All good parenting tips always backfire at some point

Autonomy.  That was the big buzzword when I was studying Early Childhood Education in college.  The theory was to develop self-governed, independent thinkers who were then able to take on the world and help themselves as expert problem solvers.  Sounds good, but what it really meant was that if you had independent children in a large group, the more they could do for themselves, the less energy and work a teacher had to put out.

I believe the autonomy theory to be a good parenting tip as well.  The more independent my kids are, the less I have to do, taking some of life’s burdens off my tired shoulders.  What it means is, when they are hungry, they find a healthy snack on their own and so on.  While I have a little more time to do other things, I have wonderful, independent children.

Somehow, however, my youngest has been informed of my crafty trick and insists on being helped when he could very well figure out on his own how to help himself.  I have been plagued a lot lately with, “Moooom, I need help!”.

Of course, due to the natural law of our universe, good parenting always backfires at some point.  I found myself one day, on the opposite side of our house from him.  I was minding my own business, and I thought he was on the computer playing his educational games.  I heard him call, yet again, so casually, “Moooom, I need help”.  I ignored him for a while, hoping he would figure that problem he had on his game.  “Mooooom, I need help”, he called again.  With a big sigh, I wondered what trivial thing I had to help him with this time, and moseyed on through the house, ever so slowly.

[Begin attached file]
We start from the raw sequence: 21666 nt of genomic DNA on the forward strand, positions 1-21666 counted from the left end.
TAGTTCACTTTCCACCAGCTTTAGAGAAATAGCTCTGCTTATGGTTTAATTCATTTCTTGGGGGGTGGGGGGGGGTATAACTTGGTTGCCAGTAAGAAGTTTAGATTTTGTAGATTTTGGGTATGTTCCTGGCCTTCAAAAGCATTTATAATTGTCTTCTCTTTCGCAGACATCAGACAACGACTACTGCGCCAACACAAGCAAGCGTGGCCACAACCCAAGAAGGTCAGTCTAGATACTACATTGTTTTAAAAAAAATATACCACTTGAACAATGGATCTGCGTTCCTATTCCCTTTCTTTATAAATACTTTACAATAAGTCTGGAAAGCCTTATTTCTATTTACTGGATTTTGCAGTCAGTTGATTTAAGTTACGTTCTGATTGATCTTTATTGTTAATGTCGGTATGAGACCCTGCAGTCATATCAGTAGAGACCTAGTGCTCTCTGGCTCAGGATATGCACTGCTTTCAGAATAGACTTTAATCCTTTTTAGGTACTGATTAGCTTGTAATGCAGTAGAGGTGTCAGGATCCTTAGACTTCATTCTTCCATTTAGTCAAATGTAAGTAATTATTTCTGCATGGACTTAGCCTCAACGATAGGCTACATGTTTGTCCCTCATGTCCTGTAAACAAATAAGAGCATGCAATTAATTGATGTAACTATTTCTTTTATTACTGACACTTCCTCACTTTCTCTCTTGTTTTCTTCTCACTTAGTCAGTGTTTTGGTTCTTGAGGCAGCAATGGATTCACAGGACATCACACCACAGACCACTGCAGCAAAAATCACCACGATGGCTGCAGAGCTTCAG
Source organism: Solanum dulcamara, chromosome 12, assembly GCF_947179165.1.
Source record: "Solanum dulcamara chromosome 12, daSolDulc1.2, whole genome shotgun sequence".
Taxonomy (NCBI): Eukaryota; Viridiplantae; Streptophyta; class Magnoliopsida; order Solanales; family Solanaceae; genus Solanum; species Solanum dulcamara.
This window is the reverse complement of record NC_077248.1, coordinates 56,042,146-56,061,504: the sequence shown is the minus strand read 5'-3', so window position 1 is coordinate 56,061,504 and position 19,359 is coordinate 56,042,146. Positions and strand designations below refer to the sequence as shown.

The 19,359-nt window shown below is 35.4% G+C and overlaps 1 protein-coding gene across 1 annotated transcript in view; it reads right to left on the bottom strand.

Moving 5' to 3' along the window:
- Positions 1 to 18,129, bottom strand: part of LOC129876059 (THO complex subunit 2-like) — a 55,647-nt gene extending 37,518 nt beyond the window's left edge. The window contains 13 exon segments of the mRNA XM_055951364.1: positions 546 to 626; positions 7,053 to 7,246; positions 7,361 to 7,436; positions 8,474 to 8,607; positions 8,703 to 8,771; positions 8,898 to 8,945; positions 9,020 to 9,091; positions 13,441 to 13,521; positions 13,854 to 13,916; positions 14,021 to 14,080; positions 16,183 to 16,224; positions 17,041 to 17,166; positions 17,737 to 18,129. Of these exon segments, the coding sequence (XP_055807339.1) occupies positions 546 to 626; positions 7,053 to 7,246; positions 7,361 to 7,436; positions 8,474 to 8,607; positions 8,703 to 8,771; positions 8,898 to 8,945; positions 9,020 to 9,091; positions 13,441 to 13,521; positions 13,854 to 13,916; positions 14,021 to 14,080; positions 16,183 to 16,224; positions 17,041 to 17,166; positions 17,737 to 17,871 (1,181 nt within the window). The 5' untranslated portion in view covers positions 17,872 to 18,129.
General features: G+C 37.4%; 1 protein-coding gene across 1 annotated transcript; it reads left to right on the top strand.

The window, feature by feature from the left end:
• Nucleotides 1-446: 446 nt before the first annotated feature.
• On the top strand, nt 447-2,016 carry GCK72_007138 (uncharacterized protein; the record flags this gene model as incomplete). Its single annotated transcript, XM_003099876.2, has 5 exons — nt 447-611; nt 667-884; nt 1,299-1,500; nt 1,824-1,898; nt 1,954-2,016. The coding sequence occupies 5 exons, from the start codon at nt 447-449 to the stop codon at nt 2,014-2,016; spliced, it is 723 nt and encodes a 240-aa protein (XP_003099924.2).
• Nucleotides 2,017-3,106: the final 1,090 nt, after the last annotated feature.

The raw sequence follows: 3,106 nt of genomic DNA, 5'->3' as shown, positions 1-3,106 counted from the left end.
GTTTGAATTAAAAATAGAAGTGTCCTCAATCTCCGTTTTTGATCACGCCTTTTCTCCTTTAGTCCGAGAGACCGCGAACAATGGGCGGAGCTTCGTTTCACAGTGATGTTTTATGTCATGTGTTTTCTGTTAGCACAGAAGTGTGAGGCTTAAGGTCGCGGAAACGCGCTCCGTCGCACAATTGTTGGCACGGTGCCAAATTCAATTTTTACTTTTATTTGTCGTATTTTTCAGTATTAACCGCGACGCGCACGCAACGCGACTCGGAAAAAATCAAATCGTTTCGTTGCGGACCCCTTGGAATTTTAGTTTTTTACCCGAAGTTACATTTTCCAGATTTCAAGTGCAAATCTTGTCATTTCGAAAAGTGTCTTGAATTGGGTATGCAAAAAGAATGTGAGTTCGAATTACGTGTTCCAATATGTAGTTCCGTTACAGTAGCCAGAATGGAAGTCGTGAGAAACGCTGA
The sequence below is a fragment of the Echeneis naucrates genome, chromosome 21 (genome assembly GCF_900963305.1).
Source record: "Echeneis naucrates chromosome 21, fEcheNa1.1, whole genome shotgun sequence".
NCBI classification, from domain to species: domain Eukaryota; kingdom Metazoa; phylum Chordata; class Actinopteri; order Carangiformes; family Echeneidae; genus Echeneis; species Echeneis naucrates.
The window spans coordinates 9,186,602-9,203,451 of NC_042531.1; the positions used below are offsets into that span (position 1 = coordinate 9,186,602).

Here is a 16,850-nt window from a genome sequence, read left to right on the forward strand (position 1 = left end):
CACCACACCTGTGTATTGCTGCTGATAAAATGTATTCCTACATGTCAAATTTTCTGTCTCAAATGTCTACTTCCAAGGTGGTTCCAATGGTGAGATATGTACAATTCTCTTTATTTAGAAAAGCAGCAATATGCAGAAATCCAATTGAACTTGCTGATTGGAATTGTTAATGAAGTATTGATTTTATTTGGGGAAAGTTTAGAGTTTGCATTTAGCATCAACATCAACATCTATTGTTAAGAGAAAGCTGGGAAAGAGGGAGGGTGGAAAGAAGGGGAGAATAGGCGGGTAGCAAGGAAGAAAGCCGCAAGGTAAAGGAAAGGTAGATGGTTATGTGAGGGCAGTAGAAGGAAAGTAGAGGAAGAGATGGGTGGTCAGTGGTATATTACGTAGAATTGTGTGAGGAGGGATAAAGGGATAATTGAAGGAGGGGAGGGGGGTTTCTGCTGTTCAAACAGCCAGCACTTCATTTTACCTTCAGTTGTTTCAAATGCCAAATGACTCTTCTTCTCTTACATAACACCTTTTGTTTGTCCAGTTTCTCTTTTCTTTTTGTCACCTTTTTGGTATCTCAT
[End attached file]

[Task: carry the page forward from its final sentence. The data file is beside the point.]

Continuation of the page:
I noticed that he wasn’t at the computer, so I ventured into the kitchen when I heard him again, “Mom, I need help”.  Poor kid, I found him hanging for dear life from the kitchen cabinets!  All I could think of as I rescued him, was how long he had been hanging there, his little body draped over the counter and with a vice grip on middle part of the cabinetry.  I felt so guilty about at first ignoring him, then walking through the house so slowly.  I was then impressed with his stamina. 

What had happened was, he was hungry and took a break from his game to look for some fruit leather that we had in the cupboard.  To get into the cupboard, he had to get up on a stool, and as he reached, the stool slipped out from under him.  As he fell, just like in the movies, he managed to grab the middle and bottom of the cabinets to hang on.

I couldn’t reprimand him, since I am the one who enforced the autonomy theory around the household.  He simply was doing what I expected him to do.  All I could do was laugh (which he didn’t find very funny).  I know now, however, that the next time he wants a snack, I won’t be laughing, because I will be the one who will be hearing, “Moooom, I need a snack!”.  Stupid backfires.